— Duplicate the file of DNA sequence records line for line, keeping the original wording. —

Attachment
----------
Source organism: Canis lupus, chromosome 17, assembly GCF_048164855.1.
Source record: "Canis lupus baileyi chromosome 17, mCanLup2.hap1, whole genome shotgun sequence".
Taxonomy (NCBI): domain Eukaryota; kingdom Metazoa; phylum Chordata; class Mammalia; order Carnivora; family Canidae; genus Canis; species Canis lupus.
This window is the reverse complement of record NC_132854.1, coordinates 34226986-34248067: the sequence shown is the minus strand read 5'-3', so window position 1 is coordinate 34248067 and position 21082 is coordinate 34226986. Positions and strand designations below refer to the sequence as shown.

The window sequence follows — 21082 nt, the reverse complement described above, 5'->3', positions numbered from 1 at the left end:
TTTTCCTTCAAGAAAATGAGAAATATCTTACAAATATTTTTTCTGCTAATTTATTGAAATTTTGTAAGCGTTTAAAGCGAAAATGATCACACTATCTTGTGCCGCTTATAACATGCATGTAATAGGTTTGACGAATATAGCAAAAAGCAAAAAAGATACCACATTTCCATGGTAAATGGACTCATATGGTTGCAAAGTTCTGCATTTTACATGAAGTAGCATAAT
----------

Source organism: Canis lupus, chromosome 17, assembly GCF_048164855.1.
Source record: "Canis lupus baileyi chromosome 17, mCanLup2.hap1, whole genome shotgun sequence".
Taxonomy (NCBI): domain Eukaryota; kingdom Metazoa; phylum Chordata; class Mammalia; order Carnivora; family Canidae; genus Canis; species Canis lupus.
This window is the reverse complement of record NC_132854.1, coordinates 34226986-34248067: the sequence shown is the minus strand read 5'-3', so window position 1 is coordinate 34248067 and position 21082 is coordinate 34226986. Positions and strand designations below refer to the sequence as shown.

The window sequence follows — 21082 nt, the reverse complement described above, 5'->3', positions numbered from 1 at the left end:
TTTTCCTTCAAGAAAATGAGAAATATCTTACAAATATTTTTTCTGCTAATTTATTGAAATTTTGTAAGCGTTTAAAGCGAAAATGATCACACTATCTTGTGCCGCTTATAACATGCATGTAATAGGTTTGACGAATATAGCAAAAAGCAAAAAAGATACCACATTTCCATGGTAAATGGACTCATATGGTTGCAAAGTTCTGCATTTTACATGAAGTAGCATAAT